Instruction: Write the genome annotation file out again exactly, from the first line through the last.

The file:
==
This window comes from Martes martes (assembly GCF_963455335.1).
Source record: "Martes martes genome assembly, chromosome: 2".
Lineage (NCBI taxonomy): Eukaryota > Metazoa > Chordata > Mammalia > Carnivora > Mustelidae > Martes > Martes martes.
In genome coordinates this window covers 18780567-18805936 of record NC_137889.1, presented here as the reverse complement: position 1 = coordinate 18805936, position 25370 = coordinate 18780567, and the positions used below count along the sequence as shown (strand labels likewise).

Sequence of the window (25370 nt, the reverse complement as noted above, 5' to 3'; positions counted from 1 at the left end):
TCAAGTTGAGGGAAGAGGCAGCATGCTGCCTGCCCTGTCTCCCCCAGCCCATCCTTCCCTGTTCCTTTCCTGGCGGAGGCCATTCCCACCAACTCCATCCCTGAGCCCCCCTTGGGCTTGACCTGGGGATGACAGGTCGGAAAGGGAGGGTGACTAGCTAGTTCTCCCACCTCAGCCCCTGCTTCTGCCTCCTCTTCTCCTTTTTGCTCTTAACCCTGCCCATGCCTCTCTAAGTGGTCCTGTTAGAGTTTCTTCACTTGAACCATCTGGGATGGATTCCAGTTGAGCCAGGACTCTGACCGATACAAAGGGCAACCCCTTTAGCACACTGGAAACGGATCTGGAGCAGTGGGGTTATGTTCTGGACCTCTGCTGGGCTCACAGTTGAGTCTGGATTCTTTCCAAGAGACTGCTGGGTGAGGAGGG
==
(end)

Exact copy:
This window comes from Martes martes (assembly GCF_963455335.1).
Source record: "Martes martes genome assembly, chromosome: 2".
Lineage (NCBI taxonomy): Eukaryota > Metazoa > Chordata > Mammalia > Carnivora > Mustelidae > Martes > Martes martes.
In genome coordinates this window covers 18780567-18805936 of record NC_137889.1, presented here as the reverse complement: position 1 = coordinate 18805936, position 25370 = coordinate 18780567, and the positions used below count along the sequence as shown (strand labels likewise).

Sequence of the window (25370 nt, the reverse complement as noted above, 5' to 3'; positions counted from 1 at the left end):
TCAAGTTGAGGGAAGAGGCAGCATGCTGCCTGCCCTGTCTCCCCCAGCCCATCCTTCCCTGTTCCTTTCCTGGCGGAGGCCATTCCCACCAACTCCATCCCTGAGCCCCCCTTGGGCTTGACCTGGGGATGACAGGTCGGAAAGGGAGGGTGACTAGCTAGTTCTCCCACCTCAGCCCCTGCTTCTGCCTCCTCTTCTCCTTTTTGCTCTTAACCCTGCCCATGCCTCTCTAAGTGGTCCTGTTAGAGTTTCTTCACTTGAACCATCTGGGATGGATTCCAGTTGAGCCAGGACTCTGACCGATACAAAGGGCAACCCCTTTAGCACACTGGAAACGGATCTGGAGCAGTGGGGTTATGTTCTGGACCTCTGCTGGGCTCACAGTTGAGTCTGGATTCTTTCCAAGAGACTGCTGGGTGAGGAGGG